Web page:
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You could still cash settle also. This also created more volatility than with todays cash settlements that represent up to 98% of trades. That volatility favored the farmer in my opinion since he protected himself from low prices by storing grain, capitalized on high prices by selling while still participating in the futures by selling some production well in advance to protect against low prices.
From all the history of the grain markets that I have read, nothing could be farther from the truth. Even 40 years ago, farmers didn't participate in futures trading, In fact, very few if any knew that there was such a thing. The very first spot contract I EVER signed with a farmer was in 1986 and that was because we had all feed wheat (due to a spring storm that delayed seeding) and not one of my customers knew that such an option even existed. They were all hauling as fast as they could because the price was sliding and they had no idea that the price could be locked in. I'm pretty confident in saying that 100 years ago, when there were no phones and everything was hauled by horse drawn wagon that farmers had no clue about contracting spot let alone forward contracting.



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It depends how you view it. Some like the notion that speculators can trade which ultimately dampens market swings (more participants). My personal view is the original structure of futures trading created more accurate price discovery so the farmer could participate in the futures while still taking advantage of short term volatility. And if that volatility led to low, sustained future prices you would look at another crop to grow which true price discovery would soon sniff out.
What I think you are forgetting is that speculators are VITAL to the market and are essential for price discovery. Speculators don't just buy and sell willy-nilly. They live by supply and demand. That is why the market, which is dominated by speculators reacts to things like USDA reports. Without speculators in the market, if there were only producers and end users allowed to play, as you suggest, the market would be skewed,likely in the end users favour because they have the resources to anywise the supply and demand chains better than any farmer and could manipulate the price in their favour. While it is getting much better today than even 15 years ago, farmers tended to draw their supply and demand conclusions by looking out the window. Speculators do nothing BUT study world wide supply and demand information and trade accordingly thus creating a TRUE value based on S&D. The more players you have, the more accurate the final figures will be.Whether or not they produce or use the commodity is irrelevant. In fact, by not having the emotional component of actually selling or using the product would make the speculator BETTER at true price discovery than the actual players.
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post #24 of 33 (permalink) Old 12-13-2018, 11:45 AM
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I can see your reasoning. However I don't think producers have ever been price setters even before the age of speculation. And isn't the very definition of a free market that neither producers or consumers are price setters but discover a price acceptable to both?

If we're going to talk about futures markets, we have to define our terms a bit. In my posts I use the term futures to indicate contracts bought or sold on a commodity exchange such as ICE, CBOT, or MGEX. Signing a deferred delivery contract for a commodity that is not currently traded on an exchange, such as your example of barley, is not a futures sale by that definition. But you raise a good point and you also answer a previous question I raised. There are, in fact, other methods of determining price. You've described one. A buyer puts out tenders at different prices and sees who bites. You've signed a contract for barley, so you and the buyer have settled on a fair price. But without a futures market, it's a bit harder to determine if the offer is as good as it should be. The contract price eliminates price risk for you, but does expose the handler to price risk. It's a legitimate way to do business and for most of us, this is pretty much how we do things, even when there's a futures market underlying a commodity.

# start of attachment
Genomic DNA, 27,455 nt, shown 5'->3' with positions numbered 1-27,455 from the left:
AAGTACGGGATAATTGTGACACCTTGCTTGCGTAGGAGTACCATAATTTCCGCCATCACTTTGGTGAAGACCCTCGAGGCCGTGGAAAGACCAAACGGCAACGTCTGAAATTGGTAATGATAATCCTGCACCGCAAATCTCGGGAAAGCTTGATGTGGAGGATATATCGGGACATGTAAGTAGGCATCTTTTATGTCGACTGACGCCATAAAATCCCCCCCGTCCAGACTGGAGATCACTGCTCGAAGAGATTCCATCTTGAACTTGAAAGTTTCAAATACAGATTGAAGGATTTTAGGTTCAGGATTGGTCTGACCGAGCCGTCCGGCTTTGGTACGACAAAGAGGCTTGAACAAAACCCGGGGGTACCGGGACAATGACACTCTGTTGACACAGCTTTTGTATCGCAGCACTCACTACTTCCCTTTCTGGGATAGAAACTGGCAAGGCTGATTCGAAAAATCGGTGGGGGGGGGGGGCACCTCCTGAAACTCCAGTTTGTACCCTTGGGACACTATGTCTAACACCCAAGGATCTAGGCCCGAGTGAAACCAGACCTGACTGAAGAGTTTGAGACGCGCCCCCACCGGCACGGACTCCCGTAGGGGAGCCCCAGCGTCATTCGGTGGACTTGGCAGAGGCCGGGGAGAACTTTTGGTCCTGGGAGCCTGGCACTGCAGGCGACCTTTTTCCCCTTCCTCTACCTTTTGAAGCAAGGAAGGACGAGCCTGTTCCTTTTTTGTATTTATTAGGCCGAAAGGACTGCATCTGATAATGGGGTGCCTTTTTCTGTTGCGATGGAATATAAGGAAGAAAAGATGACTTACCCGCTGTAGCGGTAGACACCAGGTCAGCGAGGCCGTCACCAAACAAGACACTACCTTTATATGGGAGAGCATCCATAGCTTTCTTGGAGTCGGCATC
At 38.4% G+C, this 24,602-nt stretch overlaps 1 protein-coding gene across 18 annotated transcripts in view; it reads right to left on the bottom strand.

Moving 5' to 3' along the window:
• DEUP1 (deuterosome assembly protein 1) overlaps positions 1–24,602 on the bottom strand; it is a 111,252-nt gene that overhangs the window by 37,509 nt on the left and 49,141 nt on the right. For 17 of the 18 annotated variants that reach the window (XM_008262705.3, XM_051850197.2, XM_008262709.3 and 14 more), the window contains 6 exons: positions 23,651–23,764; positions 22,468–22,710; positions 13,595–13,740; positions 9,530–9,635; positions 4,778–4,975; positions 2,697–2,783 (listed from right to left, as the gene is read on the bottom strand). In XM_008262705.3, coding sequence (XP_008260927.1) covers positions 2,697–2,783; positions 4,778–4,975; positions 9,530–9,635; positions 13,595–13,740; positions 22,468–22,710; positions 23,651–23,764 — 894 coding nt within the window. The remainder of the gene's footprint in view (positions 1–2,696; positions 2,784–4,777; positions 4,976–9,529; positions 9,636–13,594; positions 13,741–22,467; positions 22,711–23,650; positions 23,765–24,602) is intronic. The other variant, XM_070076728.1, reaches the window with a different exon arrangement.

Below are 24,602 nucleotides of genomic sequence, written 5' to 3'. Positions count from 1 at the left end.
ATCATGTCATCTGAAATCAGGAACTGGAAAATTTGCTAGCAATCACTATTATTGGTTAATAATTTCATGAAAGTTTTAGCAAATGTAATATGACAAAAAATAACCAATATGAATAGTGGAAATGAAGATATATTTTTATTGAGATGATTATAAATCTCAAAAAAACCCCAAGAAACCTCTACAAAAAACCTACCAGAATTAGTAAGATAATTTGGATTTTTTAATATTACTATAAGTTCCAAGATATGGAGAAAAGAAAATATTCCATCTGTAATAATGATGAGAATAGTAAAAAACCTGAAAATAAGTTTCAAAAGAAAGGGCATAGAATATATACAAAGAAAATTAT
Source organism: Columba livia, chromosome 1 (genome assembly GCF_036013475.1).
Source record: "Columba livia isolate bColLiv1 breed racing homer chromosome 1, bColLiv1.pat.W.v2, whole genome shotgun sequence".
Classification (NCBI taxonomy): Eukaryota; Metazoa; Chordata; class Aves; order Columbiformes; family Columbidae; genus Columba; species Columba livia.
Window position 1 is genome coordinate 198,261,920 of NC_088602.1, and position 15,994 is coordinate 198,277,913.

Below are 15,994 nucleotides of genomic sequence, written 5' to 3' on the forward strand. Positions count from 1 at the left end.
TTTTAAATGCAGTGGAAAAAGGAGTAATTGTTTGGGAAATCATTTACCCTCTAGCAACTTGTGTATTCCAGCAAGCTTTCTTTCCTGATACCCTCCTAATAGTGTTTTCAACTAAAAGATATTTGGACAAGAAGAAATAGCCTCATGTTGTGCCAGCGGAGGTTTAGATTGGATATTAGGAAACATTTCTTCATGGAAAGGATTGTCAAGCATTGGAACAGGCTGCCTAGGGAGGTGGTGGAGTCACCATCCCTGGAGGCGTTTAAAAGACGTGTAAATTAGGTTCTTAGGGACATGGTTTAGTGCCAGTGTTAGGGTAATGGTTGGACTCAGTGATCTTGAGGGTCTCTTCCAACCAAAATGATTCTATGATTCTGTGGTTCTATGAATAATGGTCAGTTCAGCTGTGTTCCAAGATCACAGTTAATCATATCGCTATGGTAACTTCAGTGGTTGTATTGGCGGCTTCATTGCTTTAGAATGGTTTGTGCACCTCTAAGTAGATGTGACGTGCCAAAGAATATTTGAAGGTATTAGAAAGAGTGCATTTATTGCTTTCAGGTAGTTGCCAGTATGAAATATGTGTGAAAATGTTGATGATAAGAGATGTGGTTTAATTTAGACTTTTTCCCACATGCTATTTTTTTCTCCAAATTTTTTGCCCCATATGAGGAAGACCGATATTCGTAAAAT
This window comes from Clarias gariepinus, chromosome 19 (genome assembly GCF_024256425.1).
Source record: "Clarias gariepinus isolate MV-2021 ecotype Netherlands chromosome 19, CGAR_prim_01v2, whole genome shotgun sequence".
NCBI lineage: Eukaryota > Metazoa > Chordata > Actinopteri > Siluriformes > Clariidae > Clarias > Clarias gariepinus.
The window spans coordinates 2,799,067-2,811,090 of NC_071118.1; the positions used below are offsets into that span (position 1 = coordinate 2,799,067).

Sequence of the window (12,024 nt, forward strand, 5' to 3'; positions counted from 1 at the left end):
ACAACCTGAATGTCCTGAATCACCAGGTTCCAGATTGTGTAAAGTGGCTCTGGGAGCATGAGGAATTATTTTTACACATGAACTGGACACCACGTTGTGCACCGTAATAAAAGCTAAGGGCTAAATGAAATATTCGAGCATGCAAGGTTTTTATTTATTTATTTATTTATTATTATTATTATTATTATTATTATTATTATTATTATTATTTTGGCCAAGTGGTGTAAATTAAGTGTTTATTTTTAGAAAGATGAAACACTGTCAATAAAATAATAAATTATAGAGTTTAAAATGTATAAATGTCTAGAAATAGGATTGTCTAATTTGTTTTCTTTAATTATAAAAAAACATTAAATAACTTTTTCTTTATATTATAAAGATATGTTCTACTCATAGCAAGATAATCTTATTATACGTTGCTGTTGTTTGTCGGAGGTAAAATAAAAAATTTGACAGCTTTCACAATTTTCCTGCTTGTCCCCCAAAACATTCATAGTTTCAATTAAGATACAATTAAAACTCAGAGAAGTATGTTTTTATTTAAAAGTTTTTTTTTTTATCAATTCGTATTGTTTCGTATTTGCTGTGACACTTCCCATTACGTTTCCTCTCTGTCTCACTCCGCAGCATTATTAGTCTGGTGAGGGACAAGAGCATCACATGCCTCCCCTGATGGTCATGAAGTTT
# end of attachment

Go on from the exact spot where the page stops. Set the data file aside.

As near as I can tell *perceptions* of supply and demand are the most fundamental drivers of futures markets, despite the speculators. Except for events like big fund sell offs, prices are mostly influenced by things like weather, crop size, etc.
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post #25 of 33 (permalink) Old 12-13-2018, 11:53 AM
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While it is getting much better today than even 15 years ago, farmers tended to draw their supply and demand conclusions by looking out the window. Speculators do nothing BUT study world wide supply and demand information and trade accordingly thus creating a TRUE value based on S&D. The more players you have, the more accurate the final figures will be.Whether or not they produce or use the commodity is irrelevant. In fact, by not having the emotional component of actually selling or using the product would make the speculator BETTER at true price discovery than the actual players.
Well said, and this is why I pay good money for a marketing newsletter that summarizes and analyzes the week's trends, indicators, and statistics. Gives us a bit of an idea of where things are heading as we plan our sales. I don't have time or the inclination to study things as closely as some like to do. So I don't mind paying people that I trust are fairly smart to do that for me. They give advice that I freely ignore.
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post #26 of 33 (permalink) Old 12-13-2018, 11:58 AM